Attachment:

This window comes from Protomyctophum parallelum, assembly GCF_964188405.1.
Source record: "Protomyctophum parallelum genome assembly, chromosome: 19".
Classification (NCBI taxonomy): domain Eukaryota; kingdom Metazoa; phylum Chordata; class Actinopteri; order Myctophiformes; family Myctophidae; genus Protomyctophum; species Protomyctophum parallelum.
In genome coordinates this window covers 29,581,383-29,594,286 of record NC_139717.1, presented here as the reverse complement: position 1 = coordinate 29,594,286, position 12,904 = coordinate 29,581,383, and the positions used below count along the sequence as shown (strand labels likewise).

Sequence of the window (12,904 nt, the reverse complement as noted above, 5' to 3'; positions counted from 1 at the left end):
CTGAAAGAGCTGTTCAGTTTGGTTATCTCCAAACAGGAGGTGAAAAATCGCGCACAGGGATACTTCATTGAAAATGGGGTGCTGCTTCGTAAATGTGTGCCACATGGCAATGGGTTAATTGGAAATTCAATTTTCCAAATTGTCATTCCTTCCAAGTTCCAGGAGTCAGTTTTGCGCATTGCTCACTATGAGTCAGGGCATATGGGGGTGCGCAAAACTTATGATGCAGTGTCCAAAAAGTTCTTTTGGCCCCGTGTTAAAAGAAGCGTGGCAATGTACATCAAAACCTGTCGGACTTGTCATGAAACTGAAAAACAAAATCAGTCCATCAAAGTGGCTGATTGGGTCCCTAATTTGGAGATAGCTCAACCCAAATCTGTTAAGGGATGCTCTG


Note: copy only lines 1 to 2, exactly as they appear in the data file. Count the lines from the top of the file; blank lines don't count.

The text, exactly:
This window comes from Protomyctophum parallelum, assembly GCF_964188405.1.
Source record: "Protomyctophum parallelum genome assembly, chromosome: 19".